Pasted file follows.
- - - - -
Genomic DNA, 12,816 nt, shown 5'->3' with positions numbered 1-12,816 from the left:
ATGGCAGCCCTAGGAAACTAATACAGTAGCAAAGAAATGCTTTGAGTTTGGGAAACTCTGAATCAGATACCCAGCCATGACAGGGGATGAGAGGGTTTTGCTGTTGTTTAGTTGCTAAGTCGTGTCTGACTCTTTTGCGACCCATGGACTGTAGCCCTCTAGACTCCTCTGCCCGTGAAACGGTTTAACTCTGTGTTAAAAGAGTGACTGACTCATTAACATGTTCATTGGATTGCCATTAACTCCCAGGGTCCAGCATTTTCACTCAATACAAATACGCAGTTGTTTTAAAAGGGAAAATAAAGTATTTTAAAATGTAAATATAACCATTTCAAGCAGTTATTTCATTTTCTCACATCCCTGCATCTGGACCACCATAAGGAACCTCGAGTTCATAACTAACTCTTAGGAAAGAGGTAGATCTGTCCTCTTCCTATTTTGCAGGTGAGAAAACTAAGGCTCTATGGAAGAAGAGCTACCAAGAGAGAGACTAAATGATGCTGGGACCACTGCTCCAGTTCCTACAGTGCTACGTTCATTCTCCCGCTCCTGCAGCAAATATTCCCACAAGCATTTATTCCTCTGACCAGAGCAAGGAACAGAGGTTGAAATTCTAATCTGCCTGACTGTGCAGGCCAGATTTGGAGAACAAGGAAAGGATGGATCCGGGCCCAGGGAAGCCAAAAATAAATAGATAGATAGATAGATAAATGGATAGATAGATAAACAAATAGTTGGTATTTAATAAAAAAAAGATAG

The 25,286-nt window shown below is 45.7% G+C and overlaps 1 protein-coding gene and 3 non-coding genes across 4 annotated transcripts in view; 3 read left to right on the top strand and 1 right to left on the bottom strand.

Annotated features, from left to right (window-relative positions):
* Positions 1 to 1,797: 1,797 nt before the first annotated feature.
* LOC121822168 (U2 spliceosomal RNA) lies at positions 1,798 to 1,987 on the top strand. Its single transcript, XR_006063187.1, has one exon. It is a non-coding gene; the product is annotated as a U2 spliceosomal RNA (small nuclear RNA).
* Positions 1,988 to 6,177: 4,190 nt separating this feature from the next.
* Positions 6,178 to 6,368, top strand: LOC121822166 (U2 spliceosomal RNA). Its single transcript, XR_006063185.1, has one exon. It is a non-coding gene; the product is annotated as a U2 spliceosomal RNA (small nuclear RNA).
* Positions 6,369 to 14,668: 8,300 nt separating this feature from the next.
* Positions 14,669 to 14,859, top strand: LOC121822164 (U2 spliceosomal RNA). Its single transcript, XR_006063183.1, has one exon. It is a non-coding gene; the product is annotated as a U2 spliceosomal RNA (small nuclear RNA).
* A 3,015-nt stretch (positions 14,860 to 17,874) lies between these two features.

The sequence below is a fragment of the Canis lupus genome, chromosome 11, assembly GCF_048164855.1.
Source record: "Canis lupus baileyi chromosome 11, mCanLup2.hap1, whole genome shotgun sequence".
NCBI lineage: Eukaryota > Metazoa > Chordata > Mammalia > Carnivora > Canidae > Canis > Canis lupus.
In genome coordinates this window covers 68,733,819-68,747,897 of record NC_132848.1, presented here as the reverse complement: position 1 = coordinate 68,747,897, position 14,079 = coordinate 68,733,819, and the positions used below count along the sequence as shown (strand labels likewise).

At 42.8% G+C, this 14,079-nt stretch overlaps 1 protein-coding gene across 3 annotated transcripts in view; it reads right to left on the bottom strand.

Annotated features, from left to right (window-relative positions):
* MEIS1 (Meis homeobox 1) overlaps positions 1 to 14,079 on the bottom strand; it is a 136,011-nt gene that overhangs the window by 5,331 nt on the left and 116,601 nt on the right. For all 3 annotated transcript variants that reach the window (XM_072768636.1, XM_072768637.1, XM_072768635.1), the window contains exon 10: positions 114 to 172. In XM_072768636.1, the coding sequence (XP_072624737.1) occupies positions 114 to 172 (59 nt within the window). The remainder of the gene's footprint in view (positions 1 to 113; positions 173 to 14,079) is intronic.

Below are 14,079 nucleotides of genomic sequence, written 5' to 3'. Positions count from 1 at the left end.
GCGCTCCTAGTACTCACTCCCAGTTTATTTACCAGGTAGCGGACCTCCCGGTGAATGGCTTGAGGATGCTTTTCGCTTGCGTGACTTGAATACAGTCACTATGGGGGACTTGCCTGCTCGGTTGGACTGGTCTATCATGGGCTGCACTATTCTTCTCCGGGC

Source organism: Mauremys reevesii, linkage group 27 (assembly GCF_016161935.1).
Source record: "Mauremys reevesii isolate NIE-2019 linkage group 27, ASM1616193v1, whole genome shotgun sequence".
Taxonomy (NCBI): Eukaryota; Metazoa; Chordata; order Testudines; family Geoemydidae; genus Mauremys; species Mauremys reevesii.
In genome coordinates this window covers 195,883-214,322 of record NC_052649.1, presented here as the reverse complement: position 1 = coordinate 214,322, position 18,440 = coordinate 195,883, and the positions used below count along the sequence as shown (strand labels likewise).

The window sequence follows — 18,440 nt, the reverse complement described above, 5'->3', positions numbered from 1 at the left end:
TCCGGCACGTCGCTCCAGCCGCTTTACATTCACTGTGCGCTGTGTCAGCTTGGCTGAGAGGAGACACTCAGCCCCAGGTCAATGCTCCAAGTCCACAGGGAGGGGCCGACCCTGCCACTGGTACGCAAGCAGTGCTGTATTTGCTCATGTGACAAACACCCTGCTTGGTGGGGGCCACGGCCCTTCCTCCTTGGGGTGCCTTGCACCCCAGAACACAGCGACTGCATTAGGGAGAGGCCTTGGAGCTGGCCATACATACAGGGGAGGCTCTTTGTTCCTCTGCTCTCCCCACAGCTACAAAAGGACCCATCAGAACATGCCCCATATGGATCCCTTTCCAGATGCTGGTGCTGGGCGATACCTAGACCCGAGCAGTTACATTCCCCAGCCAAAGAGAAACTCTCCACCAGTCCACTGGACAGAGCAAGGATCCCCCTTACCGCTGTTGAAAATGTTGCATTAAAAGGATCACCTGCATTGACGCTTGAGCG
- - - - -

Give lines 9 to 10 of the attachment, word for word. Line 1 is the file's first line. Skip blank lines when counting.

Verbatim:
* Positions 6,369 to 14,668: 8,300 nt separating this feature from the next.
* Positions 14,669 to 14,859, top strand: LOC121822164 (U2 spliceosomal RNA). Its single transcript, XR_006063183.1, has one exon. It is a non-coding gene; the product is annotated as a U2 spliceosomal RNA (small nuclear RNA).